Powering a Precision SAR ADC Using a High Efficiency, Ultralow Power Switcher in Power Sensitive Applications

Precision measurement is extending into application areas that require greater and greater power efficiency. This is particularly true with the advent of IoT, which is driving greater need for wireless sensor nodes with precision measurement capability, battery-powered wearable fitness/medical devices, and industrial signal chains that use isolated power, 4 mA to 20 mA loop-powered or battery-powered field instruments. In these scenarios, greater power efficiency means longer battery lives with less maintenance as well as simplified power supply design.

Typically, precision measurement systems use low dropout regulators (LDOs) as part of their power supply schemes to generate low noise rails for precision ADCs. However, LDOs can be very inefficient in delivering power and often the majority of power is lost in the LDO dissipated as heat. This article discusses a means of achieving a higher efficiency power solution for your precision successive approximation register (SAR) ADC. This is achieved by using an ultralow power switching regulator in a hysteretic mode and analyzing the performance trade-offs—including a means to intelligently control the switching regulator synchronous to the SAR conversion to improve noise performance.

Fixed frequency or pulse-width modulated (PWM) switching regulators provide a very efficient (often >90%) means of generating voltage rails in a measurement system at medium to high load currents (hundreds of mA to multiple A). However, this efficiency comes at the cost of switching ripple that is usually at a fixed frequency of hundreds of kHz to a couple of MHz. As seen in Figure 1, the power supply rejection ratio (PSRR) of a typical precision SAR ADC is very good at low frequencies up to ~100 kHz—beyond this the PSRR drops off rapidly.

Figure 1. SAR ADC analog power supply rejection vs. frequency.

Typical load currents to supply the VDD line of a precision SAR ADC are in the couple mA range or µA if the ADC is run at a lower throughput—so there are no efficiency benefits in using a fixed frequency switcher to supply the ADC directly instead of an LDO.

However, high efficiency, ultralow power step-down switching regulators can be operated in a hysteretic mode with very low quiescent current.

In hysteresis mode, the regulator charges the output voltage slightly higher than its nominal output voltage with PWM pulses by regulating the constant peak inductor current. When the output voltage increases until the output sense signal exceeds the hysteresis upper threshold, the regulator enters standby mode. In standby mode, the high-side and low-side MOSFETs and a majority of the circuitry are disabled to allow a low quiescent current as well as high efficiency performance, as seen in Figure 2. During standby mode, the output capacitor supplies energy into the load, and the output voltage decreases until it falls below the hysteresis comparator lower threshold. The regulator wakes up and generates the PWM pulses to charge the output again.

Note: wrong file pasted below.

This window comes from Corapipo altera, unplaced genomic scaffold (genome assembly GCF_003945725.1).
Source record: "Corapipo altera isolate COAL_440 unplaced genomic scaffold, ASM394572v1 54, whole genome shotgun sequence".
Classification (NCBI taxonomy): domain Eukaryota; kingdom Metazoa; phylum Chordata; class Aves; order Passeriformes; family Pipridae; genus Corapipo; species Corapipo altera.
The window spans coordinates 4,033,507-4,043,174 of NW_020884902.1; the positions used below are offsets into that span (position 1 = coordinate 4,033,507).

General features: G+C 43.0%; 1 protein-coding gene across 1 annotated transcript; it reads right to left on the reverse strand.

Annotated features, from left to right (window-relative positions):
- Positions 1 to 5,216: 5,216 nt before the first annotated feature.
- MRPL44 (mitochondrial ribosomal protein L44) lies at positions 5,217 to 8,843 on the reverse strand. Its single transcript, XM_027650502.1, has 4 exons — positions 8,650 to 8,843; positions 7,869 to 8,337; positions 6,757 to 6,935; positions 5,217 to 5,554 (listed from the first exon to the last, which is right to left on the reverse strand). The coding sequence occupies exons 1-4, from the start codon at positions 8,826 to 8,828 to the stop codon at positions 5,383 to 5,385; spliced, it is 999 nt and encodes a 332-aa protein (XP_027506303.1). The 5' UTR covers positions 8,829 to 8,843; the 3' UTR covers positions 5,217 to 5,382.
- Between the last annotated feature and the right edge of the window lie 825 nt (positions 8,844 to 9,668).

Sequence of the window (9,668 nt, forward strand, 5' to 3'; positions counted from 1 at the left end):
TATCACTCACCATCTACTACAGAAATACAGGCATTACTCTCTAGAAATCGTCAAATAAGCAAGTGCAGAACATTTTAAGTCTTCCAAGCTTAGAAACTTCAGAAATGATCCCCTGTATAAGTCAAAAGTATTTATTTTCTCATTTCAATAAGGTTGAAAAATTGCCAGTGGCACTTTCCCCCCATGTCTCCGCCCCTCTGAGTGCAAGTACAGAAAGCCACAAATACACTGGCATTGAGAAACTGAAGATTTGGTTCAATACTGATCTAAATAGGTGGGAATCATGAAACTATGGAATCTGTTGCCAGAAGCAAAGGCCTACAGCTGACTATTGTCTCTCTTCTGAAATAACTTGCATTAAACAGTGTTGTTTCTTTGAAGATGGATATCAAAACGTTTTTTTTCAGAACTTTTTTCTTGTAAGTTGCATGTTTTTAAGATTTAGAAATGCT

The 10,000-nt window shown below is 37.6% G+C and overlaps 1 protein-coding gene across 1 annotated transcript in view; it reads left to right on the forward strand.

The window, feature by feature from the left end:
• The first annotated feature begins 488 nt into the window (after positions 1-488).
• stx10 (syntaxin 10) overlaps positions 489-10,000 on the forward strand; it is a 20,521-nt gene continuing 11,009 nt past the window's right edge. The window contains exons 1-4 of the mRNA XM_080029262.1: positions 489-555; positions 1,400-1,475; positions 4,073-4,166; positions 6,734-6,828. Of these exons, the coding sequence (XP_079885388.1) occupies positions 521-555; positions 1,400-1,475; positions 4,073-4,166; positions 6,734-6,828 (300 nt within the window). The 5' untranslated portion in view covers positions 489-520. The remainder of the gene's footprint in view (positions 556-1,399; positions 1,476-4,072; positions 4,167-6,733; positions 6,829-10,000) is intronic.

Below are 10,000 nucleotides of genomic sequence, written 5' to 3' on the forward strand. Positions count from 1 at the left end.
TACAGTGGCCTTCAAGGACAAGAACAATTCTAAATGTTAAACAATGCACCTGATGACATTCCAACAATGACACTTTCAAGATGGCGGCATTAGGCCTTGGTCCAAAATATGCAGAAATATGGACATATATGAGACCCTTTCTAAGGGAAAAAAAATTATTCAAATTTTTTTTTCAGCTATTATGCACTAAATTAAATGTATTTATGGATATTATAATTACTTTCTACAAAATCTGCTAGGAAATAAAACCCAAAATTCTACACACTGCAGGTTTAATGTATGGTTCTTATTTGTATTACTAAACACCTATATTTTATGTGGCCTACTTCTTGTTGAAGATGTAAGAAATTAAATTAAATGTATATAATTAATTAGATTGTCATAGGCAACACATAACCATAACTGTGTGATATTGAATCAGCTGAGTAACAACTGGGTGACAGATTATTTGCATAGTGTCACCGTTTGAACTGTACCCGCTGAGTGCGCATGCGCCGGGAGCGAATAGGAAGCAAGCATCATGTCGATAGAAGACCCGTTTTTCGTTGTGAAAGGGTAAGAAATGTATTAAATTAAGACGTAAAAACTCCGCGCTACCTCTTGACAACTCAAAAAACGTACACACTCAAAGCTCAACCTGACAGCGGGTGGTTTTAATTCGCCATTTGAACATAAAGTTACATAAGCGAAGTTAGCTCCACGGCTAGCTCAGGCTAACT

Figure 2. PWM (top) and hysteretic mode (bottom)—efficiency vs. load current.

In the hysteretic case, the switching ripple frequency is a function of the load current and LC network and for loads of a couple mAs is in the kHz range. At a few kHz, the PSRR of the precision ADC is very good and will do a good job of rejecting/attenuating the switching ripple at the ADC digital output.

Take for example the circuit shown in Figure 3 with the AD7980 ADC; its VDD current consumption is typically 1.5 mA at full throughput (1 MSPS) and scales linearly as you decrease the throughput. As can be seen in Figure 4, the switching frequency ripple is 4.5 kHz and 50 mV peak-to-peak on a 2.5 V regulated output from a 5 V rail. This ripple is attenuated at the ADC digital output by the PSRR rating of the ADC. In the ADC FFT output it shows up as a spur of magnitude −120 dBFS at 4.5 kHz. For a 5 V input range on the ADC, this equates to

Equation 2

Figure 3. AD7980 and ADP5300 application circuit.

Figure 4. ADP5300 hysteretic switching ripple (ac-coupled) when supplying the AD7980 and ripple tone in ADC FFT output at 1 MSPS throughput.

This level of ripple showing up in the ADC output is extremely low for a 16-bit converter; 5 μV peak-to-peak corresponds to 0.07 LSB at 16 bits. Ripple at this level is buried in the ADC noise floor and requires a large amount of averaging to uncover it and will not be seen in many applications. This output ripple corresponds to a PSRR of

Equation 1

This measurement is similar to what is shown in Figure 1 for the AD7980 PSRR of ~77 dB at 4.5 kHz.

If the ADC throughput is reduced to 10 kSPS then the current consumption of the ADC scales linearly down to 15 μA (factor of ~100) and correspondingly, the switching frequency ripple of the ADP5300 scales to 46.5 Hz (factor of ~100) with an amplitude of 55 mV peak-to-peak, as seen in Figure 5. The ripple shows up in the ADC FFT output at 46 Hz again with an amplitude of −120 dB (5 μV peak-to-peak) because the PSRR is similar at this frequency. There is evidence of a second harmonic at 93 Hz that is −125 dB down.